Cholesterol Lowering Clinical Trial
Influence of a Medical Device (Polyglucosamine L112) on Serum Surrogate Markers of Cholesterol Absorption: a Prospective Placebo-controlled, Randomised, Double-blind Cross-over Study
Obesity is widespread and the number of overweight people has tripled from 1975 to 2016. According to the WHO (World Health Organisation), 1.9 billion adults worldwide are overweight, of which 650 million are obese. Thus, obesity is caused by a balance problem between the amount of food consumed and the energy used. The weighting of the diet in favour of a far too high fat intake also has a negative influence on the fat metabolism. Obesity is associated with a number of secondary diseases, such as diabetes mellitus, increased inflammatory parameters in the blood and a higher risk of heart attack and stroke. These secondary diseases reduce the quality and duration of life of the person affected. In animal studies, polyglucosamine was found to have a cholesterol-lowering effect. In human studies conducted over 3 and 12 months, formoline L112 was shown to lower LDL levels in the blood. For research purposes, the present study will focus on investigating whether the intake of polyglucosamine L112 leads to a reduction in cholesterol intake from food, which should result in a reduced fat and thus calorie intake.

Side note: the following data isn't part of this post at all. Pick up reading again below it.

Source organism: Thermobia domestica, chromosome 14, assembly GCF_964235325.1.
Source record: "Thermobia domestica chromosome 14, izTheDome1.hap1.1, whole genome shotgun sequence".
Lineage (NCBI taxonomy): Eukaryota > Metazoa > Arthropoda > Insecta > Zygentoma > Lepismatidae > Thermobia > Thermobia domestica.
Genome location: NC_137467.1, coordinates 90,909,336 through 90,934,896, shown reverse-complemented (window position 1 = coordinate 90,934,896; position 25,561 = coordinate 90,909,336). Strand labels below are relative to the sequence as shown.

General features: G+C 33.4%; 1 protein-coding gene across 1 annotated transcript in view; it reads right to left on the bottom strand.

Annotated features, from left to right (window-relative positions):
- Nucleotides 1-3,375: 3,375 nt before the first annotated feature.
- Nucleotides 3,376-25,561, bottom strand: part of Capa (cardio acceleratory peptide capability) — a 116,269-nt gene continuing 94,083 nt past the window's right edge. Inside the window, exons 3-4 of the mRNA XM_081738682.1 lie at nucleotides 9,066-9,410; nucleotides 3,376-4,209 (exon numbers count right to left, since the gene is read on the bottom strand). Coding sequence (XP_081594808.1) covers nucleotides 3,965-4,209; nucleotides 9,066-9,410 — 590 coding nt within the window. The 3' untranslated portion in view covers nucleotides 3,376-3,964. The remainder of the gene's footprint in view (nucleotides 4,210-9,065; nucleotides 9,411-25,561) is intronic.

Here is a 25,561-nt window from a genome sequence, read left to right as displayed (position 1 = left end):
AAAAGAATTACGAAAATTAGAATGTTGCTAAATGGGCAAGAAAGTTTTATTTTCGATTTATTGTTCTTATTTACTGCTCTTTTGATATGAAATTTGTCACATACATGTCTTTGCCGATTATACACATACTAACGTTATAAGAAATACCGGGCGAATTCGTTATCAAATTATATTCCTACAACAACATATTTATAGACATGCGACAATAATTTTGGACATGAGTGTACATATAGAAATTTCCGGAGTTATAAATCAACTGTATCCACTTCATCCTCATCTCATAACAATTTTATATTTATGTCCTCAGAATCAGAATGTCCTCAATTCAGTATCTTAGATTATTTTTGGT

In the present study, the influence of polyglucosamine L112 on cholesterol absorption in humans is to be investigated in more detail. For this purpose, the subjects undergo two randomised study periods in a crossover design: first, there is a 2-week run-in phase, during which baseline values are collected without influence, then the subjects undergo two identical study periods, during which the subjects randomly take either polyglucosamine L112 or placebo twice a day. The study periods are separated by a two-week washout phase. After two weeks, a final examination takes place. Throughout the course of the study, lipids in the serum are measured regularly. In order to examine cholesterol absorption, however, it is not sufficient to determine the cholesterol levels in the blood, as reduced absorption is physiologically compensated for by increased endogenous synthesis. In the present study, the plant sterol campesterol, which is absorbed from the intestine like cholesterol, is determined as a surrogate marker for cholesterol absorption. At the same time, a surrogate marker for endogenous cholesterol synthesis is determined with lathosterol, which behaves like the endogenously synthesised cholesterol in terms of concentration. However, campesterol must also be set in relation to cholesterol via the campesterol-cholesterol quotient, since the concentration of campesterol is also dependent on the concentration of LDL lipoproteins as transport molecules, which reacts in the same way as the cholesterol concentration. Accordingly, a lower value of the campesterol-cholesterol quotient indicates reduced cholesterol absorption. The values corrected for total cholesterol then give an overview of the endogenous cholesterol synthesis for the cholesterol precursors, that of the plant sterols via the cholesterol resorption rate in the small intestine and that of the oxysterols via the bile acid synthesis rate. ;